And then there were none: final day of trading for last Wesley Owen stores

11/1/2014: Last day of trading for former Wesley Owen, now CLC, Kingston

11/1/2014: Last day of trading for former Wesley Owen, now CLC, Kingston

TODAY sees the final day of trading for three branches of the former high street Christian bookshop chain, Wesley Owen: Birmingham, York (aka The Barbican Bookshop) and Kingston-upon-Thames, the latter rescued and rebranded as a CLC Bookshop when the rest of the group collapsed back in late 2009. Both Birmingham and York were already flagged as ‘now closed’ on Wesley Owen’s Our Stores page yesterday.

Apart from this post, I suspect this is a day that will go largely unremarked in the annals of the UK Christian book trade: we’ve known — or at the very least suspected — it was coming for some time, ever since Koorong, Wesley Owen’s Australian owners, announced two years ago this month that they were focusing on digital rather than physical retailing; but the hope remained for at least one physical store to help keep the brand name alive: Bulk of Wesley Owen bookshops to close (The Bookseller, 31/1/2012).

Whether or not the brand can withstand this blow remains to be seen: online shoppers can continue to support the company online at or via If you’d rather support the few remaining bricks and mortar stores, you’ll find them sheltering under CLC’s umbrella at Bolton, Cambridge, Coventry, Guildford and Stockport; CLC’s full list of branches may be found here: Find a CLC Bookshop in the UK

Whilst much of the responsibility for this situation can be laid fairly and squarely at the feet of the company’s former owners, Biblica, and at the doors of Amazon, the reality can be summed up in two words: unfettered competition; and that, in turn, comes to down to a government that seems afraid to legislate, even when its ministers know that companies like Amazon are taking unfair advantage of tax loopholes. France, in sharp contrast, has a government that not only values its independent sector and smaller retailers but is unafraid to take on the giants:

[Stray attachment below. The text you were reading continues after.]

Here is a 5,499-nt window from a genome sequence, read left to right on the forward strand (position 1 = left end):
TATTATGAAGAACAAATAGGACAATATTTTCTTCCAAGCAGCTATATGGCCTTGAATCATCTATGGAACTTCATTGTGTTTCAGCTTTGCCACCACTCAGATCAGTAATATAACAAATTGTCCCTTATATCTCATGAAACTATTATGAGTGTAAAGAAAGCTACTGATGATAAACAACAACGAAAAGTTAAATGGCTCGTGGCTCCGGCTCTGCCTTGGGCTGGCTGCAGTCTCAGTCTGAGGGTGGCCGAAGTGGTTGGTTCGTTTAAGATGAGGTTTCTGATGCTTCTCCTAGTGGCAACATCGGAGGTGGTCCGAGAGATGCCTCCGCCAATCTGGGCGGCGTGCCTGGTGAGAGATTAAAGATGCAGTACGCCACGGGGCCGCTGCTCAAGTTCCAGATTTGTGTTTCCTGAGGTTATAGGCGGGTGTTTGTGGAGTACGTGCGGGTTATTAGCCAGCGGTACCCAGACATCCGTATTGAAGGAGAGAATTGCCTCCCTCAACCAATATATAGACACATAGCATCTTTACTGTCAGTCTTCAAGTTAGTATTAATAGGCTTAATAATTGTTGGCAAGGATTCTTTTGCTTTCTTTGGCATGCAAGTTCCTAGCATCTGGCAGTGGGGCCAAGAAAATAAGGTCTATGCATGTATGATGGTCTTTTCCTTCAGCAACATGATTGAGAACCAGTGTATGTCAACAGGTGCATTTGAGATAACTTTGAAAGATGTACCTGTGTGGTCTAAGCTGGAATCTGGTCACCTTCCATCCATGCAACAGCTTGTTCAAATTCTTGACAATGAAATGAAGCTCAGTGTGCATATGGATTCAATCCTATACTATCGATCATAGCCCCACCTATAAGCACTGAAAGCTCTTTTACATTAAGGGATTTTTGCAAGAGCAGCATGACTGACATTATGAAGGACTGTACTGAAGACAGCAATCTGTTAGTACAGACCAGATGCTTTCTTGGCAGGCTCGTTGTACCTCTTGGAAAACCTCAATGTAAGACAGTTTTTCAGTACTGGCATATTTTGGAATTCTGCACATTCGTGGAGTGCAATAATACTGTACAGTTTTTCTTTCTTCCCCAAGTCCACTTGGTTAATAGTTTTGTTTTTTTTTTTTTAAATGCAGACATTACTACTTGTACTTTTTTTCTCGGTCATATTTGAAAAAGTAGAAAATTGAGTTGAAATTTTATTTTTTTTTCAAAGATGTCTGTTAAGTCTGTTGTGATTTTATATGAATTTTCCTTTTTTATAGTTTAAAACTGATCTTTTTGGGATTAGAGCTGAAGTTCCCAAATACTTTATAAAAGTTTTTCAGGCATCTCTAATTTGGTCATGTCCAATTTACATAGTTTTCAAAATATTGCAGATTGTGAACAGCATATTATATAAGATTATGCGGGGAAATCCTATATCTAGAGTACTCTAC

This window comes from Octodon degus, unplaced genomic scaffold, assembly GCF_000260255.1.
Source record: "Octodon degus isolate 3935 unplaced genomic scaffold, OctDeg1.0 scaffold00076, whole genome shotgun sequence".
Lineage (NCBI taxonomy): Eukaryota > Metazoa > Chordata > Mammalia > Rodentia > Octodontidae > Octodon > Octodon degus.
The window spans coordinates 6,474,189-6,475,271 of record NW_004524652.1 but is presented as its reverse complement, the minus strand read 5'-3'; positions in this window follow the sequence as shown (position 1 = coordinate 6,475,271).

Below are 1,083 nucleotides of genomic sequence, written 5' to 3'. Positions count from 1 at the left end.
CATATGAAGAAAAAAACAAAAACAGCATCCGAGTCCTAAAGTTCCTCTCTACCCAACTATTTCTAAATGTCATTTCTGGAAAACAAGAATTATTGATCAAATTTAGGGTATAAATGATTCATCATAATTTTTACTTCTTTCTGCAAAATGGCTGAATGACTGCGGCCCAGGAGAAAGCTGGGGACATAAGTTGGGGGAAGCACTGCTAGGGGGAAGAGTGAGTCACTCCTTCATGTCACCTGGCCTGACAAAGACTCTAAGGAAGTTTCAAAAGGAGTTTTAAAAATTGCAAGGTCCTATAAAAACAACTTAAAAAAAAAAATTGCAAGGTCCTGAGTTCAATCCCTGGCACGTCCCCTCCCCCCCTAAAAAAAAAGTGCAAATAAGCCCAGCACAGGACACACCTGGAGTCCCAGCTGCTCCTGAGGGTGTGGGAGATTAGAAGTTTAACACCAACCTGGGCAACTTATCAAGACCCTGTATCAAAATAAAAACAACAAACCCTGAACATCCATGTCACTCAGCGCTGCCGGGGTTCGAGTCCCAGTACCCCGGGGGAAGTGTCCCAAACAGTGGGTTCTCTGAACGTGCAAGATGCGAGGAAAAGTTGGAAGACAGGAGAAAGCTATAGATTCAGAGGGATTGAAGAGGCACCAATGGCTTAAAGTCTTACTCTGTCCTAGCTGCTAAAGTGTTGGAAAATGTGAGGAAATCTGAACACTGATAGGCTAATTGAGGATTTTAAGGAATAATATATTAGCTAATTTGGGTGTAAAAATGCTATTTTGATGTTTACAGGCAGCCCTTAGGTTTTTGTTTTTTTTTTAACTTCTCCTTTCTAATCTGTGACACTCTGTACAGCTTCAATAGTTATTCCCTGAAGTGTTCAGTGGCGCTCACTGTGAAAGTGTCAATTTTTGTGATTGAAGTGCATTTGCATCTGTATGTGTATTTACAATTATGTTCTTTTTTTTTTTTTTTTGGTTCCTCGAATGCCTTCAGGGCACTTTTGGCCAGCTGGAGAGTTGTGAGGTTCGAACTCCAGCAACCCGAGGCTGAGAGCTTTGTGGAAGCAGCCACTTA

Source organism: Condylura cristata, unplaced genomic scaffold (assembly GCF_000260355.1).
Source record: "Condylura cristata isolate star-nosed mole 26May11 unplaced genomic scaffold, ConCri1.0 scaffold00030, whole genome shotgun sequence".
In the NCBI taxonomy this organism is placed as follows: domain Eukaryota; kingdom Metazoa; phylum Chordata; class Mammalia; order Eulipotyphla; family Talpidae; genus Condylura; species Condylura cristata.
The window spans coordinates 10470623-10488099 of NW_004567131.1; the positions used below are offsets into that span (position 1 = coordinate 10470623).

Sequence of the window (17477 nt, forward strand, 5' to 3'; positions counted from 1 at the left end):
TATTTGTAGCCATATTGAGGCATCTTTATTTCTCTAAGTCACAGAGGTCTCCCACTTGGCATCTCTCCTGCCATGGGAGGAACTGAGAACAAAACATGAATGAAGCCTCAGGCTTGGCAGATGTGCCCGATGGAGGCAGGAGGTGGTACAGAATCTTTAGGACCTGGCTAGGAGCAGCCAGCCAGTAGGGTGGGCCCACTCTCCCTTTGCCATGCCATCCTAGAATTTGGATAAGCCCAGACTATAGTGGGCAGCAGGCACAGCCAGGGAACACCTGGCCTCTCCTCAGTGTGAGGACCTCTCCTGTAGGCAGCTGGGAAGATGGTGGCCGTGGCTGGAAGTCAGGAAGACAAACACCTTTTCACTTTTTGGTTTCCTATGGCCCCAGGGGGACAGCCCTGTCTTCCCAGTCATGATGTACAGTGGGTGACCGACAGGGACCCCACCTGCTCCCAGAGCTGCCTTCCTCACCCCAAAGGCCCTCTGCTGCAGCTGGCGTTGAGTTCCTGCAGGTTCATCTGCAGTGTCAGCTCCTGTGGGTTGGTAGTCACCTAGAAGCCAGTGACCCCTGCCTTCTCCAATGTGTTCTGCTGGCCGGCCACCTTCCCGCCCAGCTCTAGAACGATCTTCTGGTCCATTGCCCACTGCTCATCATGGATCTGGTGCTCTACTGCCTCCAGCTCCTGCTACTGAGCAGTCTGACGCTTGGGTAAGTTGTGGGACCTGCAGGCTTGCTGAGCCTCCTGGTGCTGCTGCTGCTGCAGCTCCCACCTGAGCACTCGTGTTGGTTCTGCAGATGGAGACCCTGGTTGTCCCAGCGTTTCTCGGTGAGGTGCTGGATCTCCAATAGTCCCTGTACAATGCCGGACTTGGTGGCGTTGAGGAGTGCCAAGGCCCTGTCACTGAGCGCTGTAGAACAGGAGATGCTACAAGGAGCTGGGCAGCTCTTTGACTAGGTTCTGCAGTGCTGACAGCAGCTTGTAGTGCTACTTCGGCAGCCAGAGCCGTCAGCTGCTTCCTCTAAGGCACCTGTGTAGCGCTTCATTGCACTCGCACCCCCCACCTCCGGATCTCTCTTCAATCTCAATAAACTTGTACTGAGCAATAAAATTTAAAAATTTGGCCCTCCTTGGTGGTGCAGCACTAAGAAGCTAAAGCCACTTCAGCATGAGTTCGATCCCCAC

French senators pass ‘anti-Amazon’ law to protect small retailers

In a bid to protect France’s independent bookshops, the French Senate on Wednesday night approved a bill that would ban online book retailers from offering free delivery.

France has long protected small booksellers. Since 1981, a law has banned discounts on new books of more than five percent of the cover price, which effectively stops large chains from engaging in aggressive price wars with their smaller rivals.

But with huge growth in online sales, especially from Amazon, the game has changed.

Traditional booksellers in France claim Amazon and other web-based retailers are subjecting them to unfair competition by offering new books with a five-percent discount as well as free shipping.

The bill passed by the Senate, which was approved by France’s lower house of parliament in 2013, will forbid companies like Amazon from shipping to France for free…

Compare that to the weak response of the UK government when members of this trade raised concerns over current copyright licensing regulations undermining viability of music sales, and the question must be asked: has the time come for the UK’s independent — and remaining chain — booksellers to join forces and press our government to introduce similar legislation here?

Because if nothing is done, if Amazon and its ilk are allowed to continue their uncontrolled proliferation, then when it comes to bookshop closures — to quote the old rockers — you ain’t seen nothing yet

Wesley Owen: Looking Back…

3 thoughts on “And then there were none: final day of trading for last Wesley Owen stores

  1. In the last few days Amazon UK have stopped offering free delivery for orders of books and music under £10. They had previously taken this step for other items.

  2. Pingback: France Passes Anti-Amazon Law; Bans Free Delivery | Christian Book Shop Talk

  3. Pingback: Book Trade: Retailing as we know it – is it finished? | Eddie Olliffe's Blogspot

Comments are closed.